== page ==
The Countryman — if that is what they’ll call it here in the States – is on its way. Could this be the Crossover of the future?
It's 16" longer and has four doors. How can it lose, right?
Staying close to its roots, MINI says its Countryman Crossover will be available in two trim levels, base Cooper and Cooper S. The power train lineup covers three gasoline and two diesel options, although typically we'll likely see only the gas engines here. The S engine is a turbocharged 1.6-liter four-cylinder with BMW's twin-scroll turbo and direct fuel injection, rated at 184 hp. Transmission choices are a six-speed manual or six-speed automatic.
It’s all-wheel-drive system will be optional. Called ALL4, the system uses an electro-hydraulic differential to split drive force between the front and rear wheels. Under normal driving conditions, drive force is split 50-50 between the front and rear wheels, but when traction starts slipping up to 100 percent of the drive force can be sent to the rear wheels by the center diff.
The interior looks pretty much the same, save for the center rail into which can be clipped all sorts of things such as cup holders, coin trays, etc. Other options include run-flat tires, a panoramic sunroof, active headlights and a sport suspension that lowers ride height by nearly 0.5 inch. One can only imagine how quickly the price will climb by adding these on. Traction control may also be an option, but stability control including a limited slip differential for the front wheels will be included at no extra cost.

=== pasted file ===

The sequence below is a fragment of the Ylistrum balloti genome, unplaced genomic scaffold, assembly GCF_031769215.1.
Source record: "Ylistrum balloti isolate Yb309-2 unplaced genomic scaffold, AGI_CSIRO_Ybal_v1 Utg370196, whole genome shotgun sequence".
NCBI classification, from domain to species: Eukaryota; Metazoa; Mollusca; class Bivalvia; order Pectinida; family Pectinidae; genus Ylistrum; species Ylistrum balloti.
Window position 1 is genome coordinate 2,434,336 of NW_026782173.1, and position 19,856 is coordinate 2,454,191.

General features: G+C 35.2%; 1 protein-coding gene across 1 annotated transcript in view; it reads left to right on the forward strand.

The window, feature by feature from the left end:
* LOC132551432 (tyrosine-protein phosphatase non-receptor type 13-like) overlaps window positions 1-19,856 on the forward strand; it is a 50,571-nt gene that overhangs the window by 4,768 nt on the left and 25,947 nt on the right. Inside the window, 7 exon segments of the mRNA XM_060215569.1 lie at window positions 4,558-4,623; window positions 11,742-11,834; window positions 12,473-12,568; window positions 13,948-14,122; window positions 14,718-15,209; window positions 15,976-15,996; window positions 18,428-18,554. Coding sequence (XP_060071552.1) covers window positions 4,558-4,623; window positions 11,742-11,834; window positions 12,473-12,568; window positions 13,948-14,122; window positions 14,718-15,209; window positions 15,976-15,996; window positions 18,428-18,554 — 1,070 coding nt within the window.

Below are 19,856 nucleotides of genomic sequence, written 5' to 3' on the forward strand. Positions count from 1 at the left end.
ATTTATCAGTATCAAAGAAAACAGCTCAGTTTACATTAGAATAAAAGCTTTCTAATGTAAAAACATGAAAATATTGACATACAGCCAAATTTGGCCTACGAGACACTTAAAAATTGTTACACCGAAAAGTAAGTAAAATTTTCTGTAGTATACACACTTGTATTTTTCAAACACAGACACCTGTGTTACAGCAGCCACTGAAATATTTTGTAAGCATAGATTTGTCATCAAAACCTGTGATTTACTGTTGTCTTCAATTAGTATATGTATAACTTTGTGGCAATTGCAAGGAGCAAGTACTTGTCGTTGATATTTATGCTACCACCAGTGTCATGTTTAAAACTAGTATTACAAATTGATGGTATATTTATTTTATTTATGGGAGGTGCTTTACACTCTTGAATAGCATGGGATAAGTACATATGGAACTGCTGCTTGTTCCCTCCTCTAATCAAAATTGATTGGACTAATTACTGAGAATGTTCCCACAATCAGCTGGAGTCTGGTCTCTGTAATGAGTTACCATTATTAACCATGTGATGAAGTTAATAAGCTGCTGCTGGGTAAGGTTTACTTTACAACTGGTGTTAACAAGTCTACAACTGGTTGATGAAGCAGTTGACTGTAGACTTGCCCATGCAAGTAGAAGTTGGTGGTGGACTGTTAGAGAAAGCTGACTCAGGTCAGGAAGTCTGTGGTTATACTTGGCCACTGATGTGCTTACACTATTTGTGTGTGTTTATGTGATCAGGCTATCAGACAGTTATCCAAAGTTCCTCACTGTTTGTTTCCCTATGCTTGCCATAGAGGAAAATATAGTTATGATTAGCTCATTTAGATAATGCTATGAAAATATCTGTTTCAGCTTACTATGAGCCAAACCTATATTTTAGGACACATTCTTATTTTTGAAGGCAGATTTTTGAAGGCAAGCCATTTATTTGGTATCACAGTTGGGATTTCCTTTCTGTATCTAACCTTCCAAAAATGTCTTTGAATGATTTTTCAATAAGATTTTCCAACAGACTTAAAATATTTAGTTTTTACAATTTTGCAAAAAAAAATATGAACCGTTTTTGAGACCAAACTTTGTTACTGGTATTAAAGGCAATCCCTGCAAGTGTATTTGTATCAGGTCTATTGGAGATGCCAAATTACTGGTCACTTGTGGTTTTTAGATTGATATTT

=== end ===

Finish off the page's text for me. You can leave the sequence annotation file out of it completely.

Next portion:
While certainly not as radical as the Beachcomber concept, it does fill the bill nicely for the young and adventurous set, or the empty nesters who want a bit more room and traction safety without sacrificing style, fuel economy or that still-wanna-be-young fun factor. Plus the size is right. So, like I said, how can it lose, right?
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